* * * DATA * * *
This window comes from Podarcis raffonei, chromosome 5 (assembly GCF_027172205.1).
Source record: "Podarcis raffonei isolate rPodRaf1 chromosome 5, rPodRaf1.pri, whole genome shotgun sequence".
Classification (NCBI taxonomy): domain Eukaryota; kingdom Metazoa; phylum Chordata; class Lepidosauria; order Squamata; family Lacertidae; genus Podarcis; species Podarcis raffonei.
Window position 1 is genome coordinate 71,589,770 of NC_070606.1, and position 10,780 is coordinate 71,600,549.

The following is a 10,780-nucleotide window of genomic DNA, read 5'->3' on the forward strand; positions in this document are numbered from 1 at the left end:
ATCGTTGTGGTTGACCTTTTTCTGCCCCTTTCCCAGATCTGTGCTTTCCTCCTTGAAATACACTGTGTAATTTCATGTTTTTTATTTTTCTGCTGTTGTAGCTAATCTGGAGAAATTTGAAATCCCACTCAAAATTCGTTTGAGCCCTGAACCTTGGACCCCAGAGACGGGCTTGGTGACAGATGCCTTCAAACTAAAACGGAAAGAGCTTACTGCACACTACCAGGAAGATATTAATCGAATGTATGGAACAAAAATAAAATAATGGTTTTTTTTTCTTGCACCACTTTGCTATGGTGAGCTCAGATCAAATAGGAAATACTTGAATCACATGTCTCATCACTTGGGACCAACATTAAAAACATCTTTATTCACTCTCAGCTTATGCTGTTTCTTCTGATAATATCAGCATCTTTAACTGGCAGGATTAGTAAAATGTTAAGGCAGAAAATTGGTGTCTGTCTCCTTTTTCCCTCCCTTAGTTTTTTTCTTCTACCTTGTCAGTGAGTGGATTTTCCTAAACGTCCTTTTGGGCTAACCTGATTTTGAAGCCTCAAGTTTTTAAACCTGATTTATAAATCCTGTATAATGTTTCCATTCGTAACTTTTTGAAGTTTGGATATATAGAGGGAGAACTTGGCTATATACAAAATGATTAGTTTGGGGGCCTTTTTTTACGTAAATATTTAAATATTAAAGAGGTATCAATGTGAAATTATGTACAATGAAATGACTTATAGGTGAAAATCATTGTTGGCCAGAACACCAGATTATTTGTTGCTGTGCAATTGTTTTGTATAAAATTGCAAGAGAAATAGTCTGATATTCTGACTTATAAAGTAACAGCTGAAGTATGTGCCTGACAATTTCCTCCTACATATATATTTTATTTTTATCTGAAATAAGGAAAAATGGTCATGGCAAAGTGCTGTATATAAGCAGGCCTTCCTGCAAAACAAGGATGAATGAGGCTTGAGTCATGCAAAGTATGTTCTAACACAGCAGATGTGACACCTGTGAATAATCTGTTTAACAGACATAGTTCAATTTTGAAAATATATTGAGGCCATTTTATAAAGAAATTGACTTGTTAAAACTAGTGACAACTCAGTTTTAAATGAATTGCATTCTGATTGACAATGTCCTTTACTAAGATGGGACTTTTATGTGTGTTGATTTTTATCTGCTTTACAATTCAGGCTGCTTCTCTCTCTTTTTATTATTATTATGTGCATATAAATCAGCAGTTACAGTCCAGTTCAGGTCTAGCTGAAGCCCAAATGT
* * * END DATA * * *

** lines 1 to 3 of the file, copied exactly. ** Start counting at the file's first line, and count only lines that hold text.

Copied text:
This window comes from Podarcis raffonei, chromosome 5 (assembly GCF_027172205.1).
Source record: "Podarcis raffonei isolate rPodRaf1 chromosome 5, rPodRaf1.pri, whole genome shotgun sequence".
Classification (NCBI taxonomy): domain Eukaryota; kingdom Metazoa; phylum Chordata; class Lepidosauria; order Squamata; family Lacertidae; genus Podarcis; species Podarcis raffonei.